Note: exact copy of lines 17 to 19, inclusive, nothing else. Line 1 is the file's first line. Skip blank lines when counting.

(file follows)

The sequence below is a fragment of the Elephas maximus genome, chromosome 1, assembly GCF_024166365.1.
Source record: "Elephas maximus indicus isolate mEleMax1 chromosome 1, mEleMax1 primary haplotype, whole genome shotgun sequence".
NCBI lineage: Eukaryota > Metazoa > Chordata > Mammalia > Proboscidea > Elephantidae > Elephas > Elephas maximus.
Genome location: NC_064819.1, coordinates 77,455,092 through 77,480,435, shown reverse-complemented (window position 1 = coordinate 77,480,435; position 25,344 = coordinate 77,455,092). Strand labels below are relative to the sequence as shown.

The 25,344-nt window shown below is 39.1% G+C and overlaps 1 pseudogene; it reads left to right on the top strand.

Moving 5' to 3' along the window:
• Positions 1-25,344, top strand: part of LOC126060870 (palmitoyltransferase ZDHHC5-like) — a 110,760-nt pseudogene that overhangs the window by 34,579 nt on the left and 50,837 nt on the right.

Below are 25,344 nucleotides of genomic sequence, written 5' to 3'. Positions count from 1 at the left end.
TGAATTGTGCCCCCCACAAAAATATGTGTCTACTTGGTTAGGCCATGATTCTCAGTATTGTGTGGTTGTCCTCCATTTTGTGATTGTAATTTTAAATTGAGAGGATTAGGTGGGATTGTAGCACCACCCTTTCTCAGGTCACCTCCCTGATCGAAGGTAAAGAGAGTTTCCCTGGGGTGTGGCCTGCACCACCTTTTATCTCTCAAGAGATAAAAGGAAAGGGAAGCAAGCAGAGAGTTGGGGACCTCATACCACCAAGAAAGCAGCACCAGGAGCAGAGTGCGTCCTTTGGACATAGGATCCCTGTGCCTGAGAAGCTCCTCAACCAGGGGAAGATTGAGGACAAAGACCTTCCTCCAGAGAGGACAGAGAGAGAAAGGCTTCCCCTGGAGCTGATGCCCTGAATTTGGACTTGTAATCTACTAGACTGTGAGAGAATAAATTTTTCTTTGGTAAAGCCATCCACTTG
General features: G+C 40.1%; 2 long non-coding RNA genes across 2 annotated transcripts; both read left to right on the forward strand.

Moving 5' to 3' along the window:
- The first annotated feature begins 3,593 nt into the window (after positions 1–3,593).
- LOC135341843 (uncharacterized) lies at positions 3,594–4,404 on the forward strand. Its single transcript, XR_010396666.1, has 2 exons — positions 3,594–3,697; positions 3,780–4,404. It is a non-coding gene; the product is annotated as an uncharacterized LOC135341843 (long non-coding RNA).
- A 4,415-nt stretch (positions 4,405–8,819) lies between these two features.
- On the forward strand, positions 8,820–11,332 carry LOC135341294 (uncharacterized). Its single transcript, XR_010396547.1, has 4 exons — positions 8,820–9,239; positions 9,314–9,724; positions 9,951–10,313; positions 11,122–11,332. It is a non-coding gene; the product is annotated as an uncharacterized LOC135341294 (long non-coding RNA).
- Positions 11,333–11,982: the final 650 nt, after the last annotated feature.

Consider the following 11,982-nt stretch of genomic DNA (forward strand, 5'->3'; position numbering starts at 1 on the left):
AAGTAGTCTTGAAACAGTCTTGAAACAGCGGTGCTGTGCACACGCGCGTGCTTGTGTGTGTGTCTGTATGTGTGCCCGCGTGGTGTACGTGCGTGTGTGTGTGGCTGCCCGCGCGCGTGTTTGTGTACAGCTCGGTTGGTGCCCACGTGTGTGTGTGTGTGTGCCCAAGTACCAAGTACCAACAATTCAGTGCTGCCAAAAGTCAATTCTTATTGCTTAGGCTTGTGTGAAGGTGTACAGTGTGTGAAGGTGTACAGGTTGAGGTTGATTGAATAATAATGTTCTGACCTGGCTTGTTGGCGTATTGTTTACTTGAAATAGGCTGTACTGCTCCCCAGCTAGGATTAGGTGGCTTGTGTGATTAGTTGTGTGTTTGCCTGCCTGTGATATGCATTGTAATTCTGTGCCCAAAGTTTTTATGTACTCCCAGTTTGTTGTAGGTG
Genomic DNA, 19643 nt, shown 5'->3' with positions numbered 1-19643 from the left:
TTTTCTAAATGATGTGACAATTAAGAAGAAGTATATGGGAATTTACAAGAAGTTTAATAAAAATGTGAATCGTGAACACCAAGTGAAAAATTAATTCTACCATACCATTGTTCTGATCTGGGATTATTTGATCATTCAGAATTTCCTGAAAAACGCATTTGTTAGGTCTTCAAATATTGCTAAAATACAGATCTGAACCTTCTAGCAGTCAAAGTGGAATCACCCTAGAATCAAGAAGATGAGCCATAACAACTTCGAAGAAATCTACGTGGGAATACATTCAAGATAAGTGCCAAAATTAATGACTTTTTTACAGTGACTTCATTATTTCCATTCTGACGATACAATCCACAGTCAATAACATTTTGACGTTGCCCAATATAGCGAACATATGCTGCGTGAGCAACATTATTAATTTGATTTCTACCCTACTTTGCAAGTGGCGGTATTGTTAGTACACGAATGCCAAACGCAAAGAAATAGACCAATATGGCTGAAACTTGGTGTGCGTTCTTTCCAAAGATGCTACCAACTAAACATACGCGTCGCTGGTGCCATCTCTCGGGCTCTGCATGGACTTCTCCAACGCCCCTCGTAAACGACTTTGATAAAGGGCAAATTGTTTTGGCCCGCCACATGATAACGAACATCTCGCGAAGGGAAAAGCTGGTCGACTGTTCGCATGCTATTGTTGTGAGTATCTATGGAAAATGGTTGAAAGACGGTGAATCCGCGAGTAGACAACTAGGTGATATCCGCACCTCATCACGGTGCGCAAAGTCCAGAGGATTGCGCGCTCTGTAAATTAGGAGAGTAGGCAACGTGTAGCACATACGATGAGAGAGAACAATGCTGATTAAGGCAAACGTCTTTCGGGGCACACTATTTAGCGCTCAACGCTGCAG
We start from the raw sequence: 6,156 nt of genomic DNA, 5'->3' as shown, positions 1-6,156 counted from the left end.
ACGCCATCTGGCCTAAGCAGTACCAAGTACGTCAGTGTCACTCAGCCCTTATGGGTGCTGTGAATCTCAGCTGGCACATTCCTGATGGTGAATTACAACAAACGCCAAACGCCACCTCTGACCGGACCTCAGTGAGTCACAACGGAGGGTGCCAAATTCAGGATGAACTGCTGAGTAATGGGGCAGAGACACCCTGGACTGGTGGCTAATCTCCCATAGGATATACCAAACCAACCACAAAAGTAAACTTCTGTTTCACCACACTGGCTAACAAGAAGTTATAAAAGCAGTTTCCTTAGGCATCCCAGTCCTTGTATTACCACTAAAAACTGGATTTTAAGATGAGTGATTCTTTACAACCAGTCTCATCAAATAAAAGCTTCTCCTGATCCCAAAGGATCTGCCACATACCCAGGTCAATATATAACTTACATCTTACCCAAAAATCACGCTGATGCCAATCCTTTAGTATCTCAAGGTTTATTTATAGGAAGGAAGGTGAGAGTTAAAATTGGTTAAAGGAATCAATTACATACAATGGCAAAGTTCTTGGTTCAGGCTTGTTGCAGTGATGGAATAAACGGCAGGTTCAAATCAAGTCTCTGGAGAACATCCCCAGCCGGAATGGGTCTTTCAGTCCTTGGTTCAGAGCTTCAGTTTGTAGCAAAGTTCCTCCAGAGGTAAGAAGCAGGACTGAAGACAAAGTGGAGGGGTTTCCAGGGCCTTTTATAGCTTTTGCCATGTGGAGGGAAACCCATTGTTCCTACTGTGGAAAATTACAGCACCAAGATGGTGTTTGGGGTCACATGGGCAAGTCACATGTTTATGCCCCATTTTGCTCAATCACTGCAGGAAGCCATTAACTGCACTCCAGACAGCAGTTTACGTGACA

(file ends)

Consider the following 11,982-nt stretch of genomic DNA (forward strand, 5'->3'; position numbering starts at 1 on the left):
AAGTAGTCTTGAAACAGTCTTGAAACAGCGGTGCTGTGCACACGCGCGTGCTTGTGTGTGTGTCTGTATGTGTGCCCGCGTGGTGTACGTGCGTGTGTGTGTGGCTGCCCGCGCGCGTGTTTGTGTACAGCTCGGTTGGTGCCCACGTGTGTGTGTGTGTGTGCCCAAGTACCAAGTACCAACAATTCAGTGCTGCCAAAAGTCAATTCTTATTGCTTAGGCTTGTGTGAAGGTGTACAGTGTGTGAAGGTGTACAGGTTGAGGTTGATTGAATAATAATGTTCTGACCTGGCTTGTTGGCGTATTGTTTACTTGAAATAGGCTGTACTGCTCCCCAGCTAGGATTAGGTGGCTTGTGTGATTAGTTGTGTGTTTGCCTGCCTGTGATATGCATTGTAATTCTGTGCCCAAAGTTTTTATGTACTCCCAGTTTGTTGTAGGTG
Genomic DNA, 19643 nt, shown 5'->3' with positions numbered 1-19643 from the left: